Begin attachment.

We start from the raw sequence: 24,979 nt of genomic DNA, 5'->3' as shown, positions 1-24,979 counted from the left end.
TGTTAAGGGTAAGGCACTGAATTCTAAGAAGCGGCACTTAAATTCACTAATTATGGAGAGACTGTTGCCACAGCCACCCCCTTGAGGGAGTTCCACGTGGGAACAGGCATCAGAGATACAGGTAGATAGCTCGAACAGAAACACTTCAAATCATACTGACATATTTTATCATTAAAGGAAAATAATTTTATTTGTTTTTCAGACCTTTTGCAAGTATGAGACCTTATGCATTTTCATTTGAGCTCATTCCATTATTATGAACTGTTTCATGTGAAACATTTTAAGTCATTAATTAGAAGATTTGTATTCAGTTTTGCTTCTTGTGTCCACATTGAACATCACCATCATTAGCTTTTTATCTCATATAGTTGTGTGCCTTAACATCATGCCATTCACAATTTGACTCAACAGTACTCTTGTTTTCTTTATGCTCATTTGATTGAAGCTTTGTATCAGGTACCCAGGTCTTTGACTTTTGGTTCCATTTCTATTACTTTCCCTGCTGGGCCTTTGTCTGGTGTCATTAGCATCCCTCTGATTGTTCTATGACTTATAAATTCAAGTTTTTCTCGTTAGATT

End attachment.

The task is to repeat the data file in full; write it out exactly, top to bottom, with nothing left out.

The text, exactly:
We start from the raw sequence: 24,979 nt of genomic DNA, 5'->3' as shown, positions 1-24,979 counted from the left end.
TGTTAAGGGTAAGGCACTGAATTCTAAGAAGCGGCACTTAAATTCACTAATTATGGAGAGACTGTTGCCACAGCCACCCCCTTGAGGGAGTTCCACGTGGGAACAGGCATCAGAGATACAGGTAGATAGCTCGAACAGAAACACTTCAAATCATACTGACATATTTTATCATTAAAGGAAAATAATTTTATTTGTTTTTCAGACCTTTTGCAAGTATGAGACCTTATGCATTTTCATTTGAGCTCATTCCATTATTATGAACTGTTTCATGTGAAACATTTTAAGTCATTAATTAGAAGATTTGTATTCAGTTTTGCTTCTTGTGTCCACATTGAACATCACCATCATTAGCTTTTTATCTCATATAGTTGTGTGCCTTAACATCATGCCATTCACAATTTGACTCAACAGTACTCTTGTTTTCTTTATGCTCATTTGATTGAAGCTTTGTATCAGGTACCCAGGTCTTTGACTTTTGGTTCCATTTCTATTACTTTCCCTGCTGGGCCTTTGTCTGGTGTCATTAGCATCCCTCTGATTGTTCTATGACTTATAAATTCAAGTTTTTCTCGTTAGATT